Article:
By All You
August 16, 2015

This article originally appeared on allyou.com.

If you’ve always wanted to quit soda for good, there’s now a pretty persuasive reason to do so: (practically) everyone else is doing it.

The New York Times this week reported that the number of full-calorie soda drinks consumed has dropped by a whopping 25 percent since the late 1990s.

Also worth noting: The amount of calories in total that Americans consume is in a downward shift—and researchers suggest that public health campaigns (perhaps even ones showing how liquid calories can result in weight gain) may have contributed to this positive trend.

Soda has been linked to everything from an increased risk of type 2 diabetes to heart disease and weight gain—all reasons why quitting is probably a wise idea. Even diet sodas have been tied to weight gain.

Still, the craving for soda is real—especially on these hot summer days. Rebecca Scritchfield, RDN, a registered dietitian in Washington D.C., shares how you can quit your soda habit once and for all.

1. Question yourselfFirst ask, why are you drinking soda in the first place? Some people are genuinely sipping it for the flavor, though others can’t remember why. For example, it could just be a habit, or something you turn to in order to cope with stress, anxiety, or days you feel down. Asking yourself whether you actually like soda can be a game-changing first step in the decision to quit.

2. Jot down your goalsNext, come up with at least three reasons how quitting will benefit you—perhaps those benefits are to lose weight or get more energy (all that sugar can really mess with your energy levels). Keep these reasons handy, like on a note card in your wallet, when you’re “on the fence” about quitting.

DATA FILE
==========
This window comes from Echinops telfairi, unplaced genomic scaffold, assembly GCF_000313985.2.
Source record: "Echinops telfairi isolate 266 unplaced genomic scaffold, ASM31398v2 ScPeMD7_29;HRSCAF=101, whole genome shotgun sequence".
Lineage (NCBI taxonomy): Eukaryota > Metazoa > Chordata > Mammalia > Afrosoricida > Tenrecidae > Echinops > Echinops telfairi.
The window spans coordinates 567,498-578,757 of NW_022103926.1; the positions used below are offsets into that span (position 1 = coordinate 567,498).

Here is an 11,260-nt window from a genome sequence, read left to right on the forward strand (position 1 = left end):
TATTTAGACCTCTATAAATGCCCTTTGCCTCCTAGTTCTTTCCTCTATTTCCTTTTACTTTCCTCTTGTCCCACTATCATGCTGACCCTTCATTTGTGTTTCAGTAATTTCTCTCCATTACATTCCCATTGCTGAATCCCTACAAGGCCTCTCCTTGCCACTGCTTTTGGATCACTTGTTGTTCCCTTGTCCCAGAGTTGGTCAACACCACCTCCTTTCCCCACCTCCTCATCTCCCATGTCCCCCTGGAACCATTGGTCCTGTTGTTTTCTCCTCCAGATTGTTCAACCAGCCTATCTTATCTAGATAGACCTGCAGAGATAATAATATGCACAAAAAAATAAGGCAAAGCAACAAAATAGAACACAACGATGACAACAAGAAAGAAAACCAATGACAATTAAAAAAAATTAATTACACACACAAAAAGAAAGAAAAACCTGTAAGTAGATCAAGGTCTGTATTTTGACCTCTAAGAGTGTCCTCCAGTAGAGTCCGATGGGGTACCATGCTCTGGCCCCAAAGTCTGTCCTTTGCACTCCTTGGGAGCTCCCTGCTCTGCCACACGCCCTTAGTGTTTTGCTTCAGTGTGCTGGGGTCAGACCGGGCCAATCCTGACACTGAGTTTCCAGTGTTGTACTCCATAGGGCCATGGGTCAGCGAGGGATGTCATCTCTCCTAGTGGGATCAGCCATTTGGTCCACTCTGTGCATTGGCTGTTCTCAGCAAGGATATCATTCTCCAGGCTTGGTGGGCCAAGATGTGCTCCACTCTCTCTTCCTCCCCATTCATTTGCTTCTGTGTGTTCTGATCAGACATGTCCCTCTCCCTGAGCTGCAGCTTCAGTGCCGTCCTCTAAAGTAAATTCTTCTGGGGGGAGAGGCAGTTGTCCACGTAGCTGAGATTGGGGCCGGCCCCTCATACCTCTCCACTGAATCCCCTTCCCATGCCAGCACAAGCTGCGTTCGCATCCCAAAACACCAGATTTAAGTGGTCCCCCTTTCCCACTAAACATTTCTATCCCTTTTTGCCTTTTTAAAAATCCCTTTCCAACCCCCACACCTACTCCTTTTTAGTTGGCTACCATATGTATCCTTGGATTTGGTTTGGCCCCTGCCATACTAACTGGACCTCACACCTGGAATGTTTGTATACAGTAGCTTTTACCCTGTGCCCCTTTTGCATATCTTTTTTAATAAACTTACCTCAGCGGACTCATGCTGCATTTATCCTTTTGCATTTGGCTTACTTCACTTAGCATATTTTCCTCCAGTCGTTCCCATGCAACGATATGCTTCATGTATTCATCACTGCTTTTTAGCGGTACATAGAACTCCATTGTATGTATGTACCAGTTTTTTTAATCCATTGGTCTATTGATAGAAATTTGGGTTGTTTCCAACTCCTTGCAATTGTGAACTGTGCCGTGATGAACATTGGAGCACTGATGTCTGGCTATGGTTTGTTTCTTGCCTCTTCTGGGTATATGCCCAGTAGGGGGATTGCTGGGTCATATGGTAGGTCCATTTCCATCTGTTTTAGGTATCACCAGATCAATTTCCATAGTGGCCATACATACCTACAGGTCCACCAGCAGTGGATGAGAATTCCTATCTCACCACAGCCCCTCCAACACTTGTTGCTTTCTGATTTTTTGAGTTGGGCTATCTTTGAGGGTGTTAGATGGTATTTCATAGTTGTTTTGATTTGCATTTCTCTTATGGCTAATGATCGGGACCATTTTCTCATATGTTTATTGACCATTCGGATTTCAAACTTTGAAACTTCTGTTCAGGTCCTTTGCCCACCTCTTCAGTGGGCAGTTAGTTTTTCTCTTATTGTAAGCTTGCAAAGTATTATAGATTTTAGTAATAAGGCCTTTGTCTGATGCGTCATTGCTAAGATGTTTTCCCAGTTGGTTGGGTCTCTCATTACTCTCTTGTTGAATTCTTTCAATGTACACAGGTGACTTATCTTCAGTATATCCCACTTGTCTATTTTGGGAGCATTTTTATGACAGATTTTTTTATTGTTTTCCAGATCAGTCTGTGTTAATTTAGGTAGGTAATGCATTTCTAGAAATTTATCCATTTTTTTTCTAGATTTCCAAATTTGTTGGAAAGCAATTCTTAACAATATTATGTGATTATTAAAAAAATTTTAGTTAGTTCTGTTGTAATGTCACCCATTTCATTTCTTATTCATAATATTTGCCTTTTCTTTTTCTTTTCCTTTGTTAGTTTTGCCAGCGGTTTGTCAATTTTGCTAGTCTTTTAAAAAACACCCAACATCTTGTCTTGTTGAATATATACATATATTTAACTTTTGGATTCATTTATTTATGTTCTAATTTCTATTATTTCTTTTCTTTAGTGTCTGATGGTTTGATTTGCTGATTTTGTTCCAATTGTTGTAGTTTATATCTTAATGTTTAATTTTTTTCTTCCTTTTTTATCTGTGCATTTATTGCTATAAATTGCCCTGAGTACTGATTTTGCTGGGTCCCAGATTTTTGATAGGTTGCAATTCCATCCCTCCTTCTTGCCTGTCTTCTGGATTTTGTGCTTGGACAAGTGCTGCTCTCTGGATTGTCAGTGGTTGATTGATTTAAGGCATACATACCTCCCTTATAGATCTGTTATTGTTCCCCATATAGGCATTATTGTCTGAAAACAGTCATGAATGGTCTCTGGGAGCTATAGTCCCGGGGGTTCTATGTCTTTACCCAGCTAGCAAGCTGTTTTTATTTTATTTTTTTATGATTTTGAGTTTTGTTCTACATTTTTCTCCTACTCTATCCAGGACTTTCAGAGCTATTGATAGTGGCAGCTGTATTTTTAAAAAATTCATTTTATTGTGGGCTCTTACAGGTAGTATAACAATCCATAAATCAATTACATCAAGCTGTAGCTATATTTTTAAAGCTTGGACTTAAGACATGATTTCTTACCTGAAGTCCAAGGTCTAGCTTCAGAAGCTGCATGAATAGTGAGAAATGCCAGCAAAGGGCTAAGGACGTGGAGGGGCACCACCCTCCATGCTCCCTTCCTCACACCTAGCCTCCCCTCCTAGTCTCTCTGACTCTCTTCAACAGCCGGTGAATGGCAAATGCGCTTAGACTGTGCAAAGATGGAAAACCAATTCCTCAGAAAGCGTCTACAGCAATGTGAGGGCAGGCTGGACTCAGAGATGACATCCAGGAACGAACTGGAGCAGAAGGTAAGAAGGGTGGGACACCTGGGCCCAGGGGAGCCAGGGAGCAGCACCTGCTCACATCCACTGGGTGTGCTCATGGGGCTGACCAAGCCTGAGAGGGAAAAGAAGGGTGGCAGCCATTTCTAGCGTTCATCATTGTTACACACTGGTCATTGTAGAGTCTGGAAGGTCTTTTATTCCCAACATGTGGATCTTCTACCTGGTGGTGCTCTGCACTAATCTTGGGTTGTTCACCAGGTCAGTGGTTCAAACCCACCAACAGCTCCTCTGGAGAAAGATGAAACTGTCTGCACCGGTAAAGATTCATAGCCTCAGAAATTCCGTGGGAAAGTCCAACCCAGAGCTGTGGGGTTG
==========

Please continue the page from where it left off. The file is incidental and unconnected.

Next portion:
3. Take it one step at a timeSet a realistic goal for cutting back until you find yourself without a single drink in your day. For example, cutting down your typical amount per day by one serving at a time may help you believe that you can accomplish it.

4. Make soda less convenientDon’t buy soda in bulk, and if you do end up picking it up from the store, keep it in your garage where it’s warm—the process of having to put it in the fridge to cool it down for a few hours will make you reconsider the drink. (And rule of thumb, never store it in the fridge).

5. Find an enjoyable replacementWhat other drink could you reasonably enjoy instead of soda? When I was cutting back on diet drinks, I went for sparkling water with fruit. For something tropical, try chopped kiwifruit in sparkling water. For something refreshing, go for mint and cucumber.

6. Just breatheTake five calming deep breaths before you reach for any drink. This will give you a moment to think about what you’re sipping, so if you do reach for a soda, you’ll be in the habit of mindfully drinking.

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